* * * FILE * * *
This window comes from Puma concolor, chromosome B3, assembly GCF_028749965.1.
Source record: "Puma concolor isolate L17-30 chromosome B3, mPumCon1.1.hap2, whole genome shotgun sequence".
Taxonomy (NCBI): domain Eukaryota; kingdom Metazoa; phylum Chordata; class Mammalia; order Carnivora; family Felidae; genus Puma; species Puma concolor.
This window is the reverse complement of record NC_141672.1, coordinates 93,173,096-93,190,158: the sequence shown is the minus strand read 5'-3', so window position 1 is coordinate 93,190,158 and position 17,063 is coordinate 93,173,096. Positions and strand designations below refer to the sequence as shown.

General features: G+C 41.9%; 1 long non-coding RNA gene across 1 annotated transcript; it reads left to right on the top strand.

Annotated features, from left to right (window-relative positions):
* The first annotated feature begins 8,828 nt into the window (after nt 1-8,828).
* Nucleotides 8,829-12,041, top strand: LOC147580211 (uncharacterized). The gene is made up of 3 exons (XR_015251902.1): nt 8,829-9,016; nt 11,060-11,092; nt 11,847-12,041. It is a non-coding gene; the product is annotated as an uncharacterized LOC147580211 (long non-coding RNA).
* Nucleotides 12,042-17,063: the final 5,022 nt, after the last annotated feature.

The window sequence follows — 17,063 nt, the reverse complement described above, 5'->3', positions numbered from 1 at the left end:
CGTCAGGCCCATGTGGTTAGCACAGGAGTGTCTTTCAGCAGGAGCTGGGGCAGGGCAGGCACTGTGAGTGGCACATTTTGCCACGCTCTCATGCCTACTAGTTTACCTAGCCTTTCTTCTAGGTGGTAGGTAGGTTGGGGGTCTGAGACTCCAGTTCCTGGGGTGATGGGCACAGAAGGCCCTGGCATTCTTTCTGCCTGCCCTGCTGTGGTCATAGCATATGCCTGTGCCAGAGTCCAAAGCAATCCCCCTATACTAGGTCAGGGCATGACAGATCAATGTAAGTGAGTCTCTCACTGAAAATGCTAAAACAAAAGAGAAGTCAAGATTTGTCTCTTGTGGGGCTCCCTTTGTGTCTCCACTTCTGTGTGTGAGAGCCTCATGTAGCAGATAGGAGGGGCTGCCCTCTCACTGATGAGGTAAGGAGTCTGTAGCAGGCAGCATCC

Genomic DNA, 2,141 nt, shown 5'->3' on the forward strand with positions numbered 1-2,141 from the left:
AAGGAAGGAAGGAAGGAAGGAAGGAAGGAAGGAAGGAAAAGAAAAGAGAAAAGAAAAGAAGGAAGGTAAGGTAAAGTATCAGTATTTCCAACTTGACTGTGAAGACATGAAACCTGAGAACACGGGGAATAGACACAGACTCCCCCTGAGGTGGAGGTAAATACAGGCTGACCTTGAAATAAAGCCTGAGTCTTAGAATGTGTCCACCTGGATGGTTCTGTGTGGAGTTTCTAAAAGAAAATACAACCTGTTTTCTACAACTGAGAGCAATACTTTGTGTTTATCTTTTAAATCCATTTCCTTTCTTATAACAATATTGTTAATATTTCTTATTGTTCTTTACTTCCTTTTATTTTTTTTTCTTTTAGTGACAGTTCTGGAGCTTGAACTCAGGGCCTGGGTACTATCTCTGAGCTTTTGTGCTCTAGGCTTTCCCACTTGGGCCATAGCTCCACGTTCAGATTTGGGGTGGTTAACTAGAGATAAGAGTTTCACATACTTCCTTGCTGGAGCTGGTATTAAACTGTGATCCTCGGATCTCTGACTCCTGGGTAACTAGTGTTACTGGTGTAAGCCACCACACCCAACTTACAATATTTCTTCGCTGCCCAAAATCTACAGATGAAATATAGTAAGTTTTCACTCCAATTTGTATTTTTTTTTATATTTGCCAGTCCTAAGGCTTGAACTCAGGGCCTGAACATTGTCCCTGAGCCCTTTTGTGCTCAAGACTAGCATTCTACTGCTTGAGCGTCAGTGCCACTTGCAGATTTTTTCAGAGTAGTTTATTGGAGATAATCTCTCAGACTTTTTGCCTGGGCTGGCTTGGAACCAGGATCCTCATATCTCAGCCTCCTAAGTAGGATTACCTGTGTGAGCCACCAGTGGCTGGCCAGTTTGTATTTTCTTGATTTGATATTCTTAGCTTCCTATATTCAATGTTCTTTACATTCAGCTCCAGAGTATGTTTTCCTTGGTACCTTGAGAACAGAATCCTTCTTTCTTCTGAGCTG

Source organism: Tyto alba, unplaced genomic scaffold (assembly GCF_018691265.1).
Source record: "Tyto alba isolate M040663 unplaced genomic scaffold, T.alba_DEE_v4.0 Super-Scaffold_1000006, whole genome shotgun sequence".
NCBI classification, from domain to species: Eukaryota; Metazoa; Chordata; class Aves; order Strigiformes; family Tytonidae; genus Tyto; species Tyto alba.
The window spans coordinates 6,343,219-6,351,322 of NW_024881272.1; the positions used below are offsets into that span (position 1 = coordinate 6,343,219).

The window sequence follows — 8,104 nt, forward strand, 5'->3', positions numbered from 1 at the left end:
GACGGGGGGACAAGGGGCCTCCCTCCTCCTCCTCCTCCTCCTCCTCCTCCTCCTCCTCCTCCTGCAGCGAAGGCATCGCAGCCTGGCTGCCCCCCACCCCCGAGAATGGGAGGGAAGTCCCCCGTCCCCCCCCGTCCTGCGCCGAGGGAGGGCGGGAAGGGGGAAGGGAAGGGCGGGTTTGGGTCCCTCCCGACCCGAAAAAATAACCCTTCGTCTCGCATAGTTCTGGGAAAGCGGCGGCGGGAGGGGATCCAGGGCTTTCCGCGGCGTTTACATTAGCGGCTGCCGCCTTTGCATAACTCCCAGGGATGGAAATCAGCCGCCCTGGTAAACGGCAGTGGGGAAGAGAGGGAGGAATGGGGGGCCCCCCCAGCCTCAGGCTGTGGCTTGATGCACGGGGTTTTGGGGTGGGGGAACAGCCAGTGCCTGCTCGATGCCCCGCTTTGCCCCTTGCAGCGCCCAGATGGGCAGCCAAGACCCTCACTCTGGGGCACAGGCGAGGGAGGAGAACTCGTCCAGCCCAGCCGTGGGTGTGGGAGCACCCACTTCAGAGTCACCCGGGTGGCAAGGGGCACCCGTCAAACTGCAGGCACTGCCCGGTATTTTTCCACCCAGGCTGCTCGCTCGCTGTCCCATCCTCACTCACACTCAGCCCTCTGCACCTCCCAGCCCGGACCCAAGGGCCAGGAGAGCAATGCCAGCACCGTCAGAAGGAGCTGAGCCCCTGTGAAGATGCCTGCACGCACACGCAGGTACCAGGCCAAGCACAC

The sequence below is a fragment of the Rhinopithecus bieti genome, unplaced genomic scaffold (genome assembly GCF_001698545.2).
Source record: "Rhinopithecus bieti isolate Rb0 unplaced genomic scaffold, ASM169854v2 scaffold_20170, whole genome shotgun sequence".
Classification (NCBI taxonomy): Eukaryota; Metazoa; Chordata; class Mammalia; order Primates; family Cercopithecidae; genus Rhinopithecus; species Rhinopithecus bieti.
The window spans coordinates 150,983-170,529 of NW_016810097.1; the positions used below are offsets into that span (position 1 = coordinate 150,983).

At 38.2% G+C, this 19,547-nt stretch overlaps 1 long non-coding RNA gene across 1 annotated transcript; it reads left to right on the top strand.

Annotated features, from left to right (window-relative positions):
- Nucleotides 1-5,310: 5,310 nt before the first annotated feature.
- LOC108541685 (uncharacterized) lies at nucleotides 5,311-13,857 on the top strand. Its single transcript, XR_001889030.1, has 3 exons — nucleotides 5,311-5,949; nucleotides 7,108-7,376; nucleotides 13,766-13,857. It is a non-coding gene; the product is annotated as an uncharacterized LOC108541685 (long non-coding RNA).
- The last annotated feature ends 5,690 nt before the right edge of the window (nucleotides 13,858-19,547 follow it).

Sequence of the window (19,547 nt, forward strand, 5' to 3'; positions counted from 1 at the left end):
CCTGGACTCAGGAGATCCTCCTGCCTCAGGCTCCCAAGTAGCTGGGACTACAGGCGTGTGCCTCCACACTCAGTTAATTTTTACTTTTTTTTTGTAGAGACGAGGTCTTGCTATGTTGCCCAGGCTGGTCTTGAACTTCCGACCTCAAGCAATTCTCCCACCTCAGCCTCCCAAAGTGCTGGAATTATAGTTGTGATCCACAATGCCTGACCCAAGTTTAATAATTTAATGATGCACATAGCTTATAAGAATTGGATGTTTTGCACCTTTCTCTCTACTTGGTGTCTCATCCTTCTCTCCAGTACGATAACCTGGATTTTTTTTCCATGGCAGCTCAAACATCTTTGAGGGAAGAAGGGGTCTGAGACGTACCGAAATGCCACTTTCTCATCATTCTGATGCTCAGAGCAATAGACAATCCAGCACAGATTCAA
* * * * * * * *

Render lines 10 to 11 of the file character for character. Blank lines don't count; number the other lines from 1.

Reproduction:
The window sequence follows — 17,063 nt, the reverse complement described above, 5'->3', positions numbered from 1 at the left end:
CGTCAGGCCCATGTGGTTAGCACAGGAGTGTCTTTCAGCAGGAGCTGGGGCAGGGCAGGCACTGTGAGTGGCACATTTTGCCACGCTCTCATGCCTACTAGTTTACCTAGCCTTTCTTCTAGGTGGTAGGTAGGTTGGGGGTCTGAGACTCCAGTTCCTGGGGTGATGGGCACAGAAGGCCCTGGCATTCTTTCTGCCTGCCCTGCTGTGGTCATAGCATATGCCTGTGCCAGAGTCCAAAGCAATCCCCCTATACTAGGTCAGGGCATGACAGATCAATGTAAGTGAGTCTCTCACTGAAAATGCTAAAACAAAAGAGAAGTCAAGATTTGTCTCTTGTGGGGCTCCCTTTGTGTCTCCACTTCTGTGTGTGAGAGCCTCATGTAGCAGATAGGAGGGGCTGCCCTCTCACTGATGAGGTAAGGAGTCTGTAGCAGGCAGCATCC